The Ketogenic Antidote to Chronic Renal Disease
It is well know that one of the most profound complications of diabetes is damage to the kidney and the very small arteries within the kidney acting as your body’s filtration system. The kidney begins to lose the ability to adequately filter and retain microscopic protein progressively over time. As the blood sugar and insulin levels continually rise over time in the patient with diabetes or pre-diabetes, damage to the delicate filtering system of the kidneys occur. This very common and progressively damaging problem is called “nephropathy.”
We knew in 1972 that patients with diabetes had thickening of the basement membrane or endothelium of the small tubles within the kidneys. In fact, 98.6% of diabetics tested had thickening of this area of endothelium and tubules also called the renal glomeruli (1). This allows the glomerulus or filtration system of the kidney to become more “leaky” and microscopic protein loss begins to occur through the kidney. This loss of important proteins in the blood is called “albuminuria” or “micro-albuminuria.” It is a flag that further damage of the kidney can and will occur without making significant changes to lower the blood sugar and the insulin. As of today, it is not totally clear how the basement membrane is damaged at the microscopic level, however, there is some evidence that elevated insulin has both a physical and immune type effect that stimulates oxidative stress, atherogenesis, immunoglobulins, as well as the formation advanced glycation end products leading to endothelial wall damage (2).
Recent research reveals that a ketogenic diet effectively repairs and/or completely reverses the albuminuria (3).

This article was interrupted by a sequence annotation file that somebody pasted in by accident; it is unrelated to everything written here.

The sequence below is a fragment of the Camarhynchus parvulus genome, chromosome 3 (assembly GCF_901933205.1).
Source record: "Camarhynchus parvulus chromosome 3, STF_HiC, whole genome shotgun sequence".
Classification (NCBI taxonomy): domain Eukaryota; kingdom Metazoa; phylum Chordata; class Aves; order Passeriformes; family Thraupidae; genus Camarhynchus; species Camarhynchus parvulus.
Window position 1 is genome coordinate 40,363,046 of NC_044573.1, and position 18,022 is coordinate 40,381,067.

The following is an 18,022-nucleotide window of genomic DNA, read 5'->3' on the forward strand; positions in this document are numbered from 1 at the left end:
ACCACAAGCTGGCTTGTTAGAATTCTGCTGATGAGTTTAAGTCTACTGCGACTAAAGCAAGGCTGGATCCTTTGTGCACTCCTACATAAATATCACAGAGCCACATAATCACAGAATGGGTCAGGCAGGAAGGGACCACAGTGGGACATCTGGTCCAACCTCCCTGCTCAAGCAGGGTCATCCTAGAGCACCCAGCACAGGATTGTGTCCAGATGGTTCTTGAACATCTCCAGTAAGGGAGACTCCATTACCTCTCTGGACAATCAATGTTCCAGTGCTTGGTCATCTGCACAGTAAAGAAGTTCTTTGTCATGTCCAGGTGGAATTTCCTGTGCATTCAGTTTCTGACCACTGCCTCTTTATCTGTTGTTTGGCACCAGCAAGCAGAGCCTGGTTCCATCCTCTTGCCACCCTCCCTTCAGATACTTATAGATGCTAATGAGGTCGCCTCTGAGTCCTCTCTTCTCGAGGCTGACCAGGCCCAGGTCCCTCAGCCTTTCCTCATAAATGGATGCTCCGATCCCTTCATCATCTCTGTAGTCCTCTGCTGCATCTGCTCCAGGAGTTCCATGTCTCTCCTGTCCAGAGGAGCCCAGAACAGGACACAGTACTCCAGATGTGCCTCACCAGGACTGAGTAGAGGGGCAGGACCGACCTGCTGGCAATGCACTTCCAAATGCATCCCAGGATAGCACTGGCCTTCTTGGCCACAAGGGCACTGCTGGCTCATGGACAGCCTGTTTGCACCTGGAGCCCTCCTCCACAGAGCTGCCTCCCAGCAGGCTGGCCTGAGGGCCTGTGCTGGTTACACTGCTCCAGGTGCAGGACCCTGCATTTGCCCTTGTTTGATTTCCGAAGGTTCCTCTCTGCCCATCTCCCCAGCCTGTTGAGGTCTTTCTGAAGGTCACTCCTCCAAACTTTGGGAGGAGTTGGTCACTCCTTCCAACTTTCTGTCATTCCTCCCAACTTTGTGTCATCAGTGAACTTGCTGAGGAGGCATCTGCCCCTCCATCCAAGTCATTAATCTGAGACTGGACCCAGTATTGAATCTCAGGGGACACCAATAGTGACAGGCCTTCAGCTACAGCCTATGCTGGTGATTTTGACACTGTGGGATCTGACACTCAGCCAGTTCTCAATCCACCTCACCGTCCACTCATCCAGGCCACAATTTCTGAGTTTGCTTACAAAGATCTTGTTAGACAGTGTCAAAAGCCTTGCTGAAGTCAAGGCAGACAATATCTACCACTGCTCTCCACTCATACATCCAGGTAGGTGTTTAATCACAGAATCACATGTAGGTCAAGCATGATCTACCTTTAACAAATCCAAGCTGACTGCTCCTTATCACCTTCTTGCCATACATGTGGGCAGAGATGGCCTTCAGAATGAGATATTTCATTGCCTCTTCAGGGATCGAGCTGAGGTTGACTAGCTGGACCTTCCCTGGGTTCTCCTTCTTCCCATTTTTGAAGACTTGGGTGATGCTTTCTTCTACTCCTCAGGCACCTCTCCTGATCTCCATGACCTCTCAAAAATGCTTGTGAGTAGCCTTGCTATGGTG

Evidence in my office of the significant improvement in micro-albumin can be seen in the one of a number of case studies below:
72 year old male with history of diabetes, diabetic nephropathy already treated with full dose statins, ACE inhibtors, metformin, and Januvia. (Remember, microalbumin should be <30 mg/g)
Date Microalbumin HbA1c
8/12/2010 2264 mg/g 6.4% Started carb restriction <30 g per day.
10/01/2010 1274 mg/g 5.2%
1/08/2011 1198 5.8% Admits to cheating over holidays
12/26/2013 2434 mg/g 6.8% Returned from 2 yr travel-off diet
2/27/2014 399 mg/g 6.3% Restarted carb restriction <20g per day
6/20/2014 190 mg/g 7.0% Traveling – no carb restriction
10/31/2014 280 mg/g 6.9% Partial carb restriction <10 g/meal
3/14/2015 97 mg/g 6.8%
The patient began following a ketogenic diet in 2010. After improvement he moved out of town for two years and “fell of the wagon.” Upon returning h restarted his carbohydrate diet and was only partially following it. As you can see, he also admitted to some cheating on the carbohydrate restriction over the holidays. In light of this, carbohydrate restriction decreased his albuminuria from 2400 to 97 mg/g within a period of 18 months.
- Siperstein MS, Unger RH, Madison LL. “Further Electron Microscopic Studies of Diabetic Microagniopathy.” Early Diabetes: Advances in Metabolic Disorders, sup 1. New York: Academic Press, 1972, p261-271.
Nasr SH, D’Agati VD. “Nodular glomerulosclerosis in the nondiabetic smoker.” J Am Soc Nephrol. 2007;18(7):2032.
- Poplawski MM, Mastaitis JW, Isoda F, Grosjean F, Zheng F, Mobbs CV (2011) Reversal of Diabetic Nephropathy by a Ketogenic Diet. PLoS ONE 6(4): e18604. doi:10.1371/journal.pone.0018604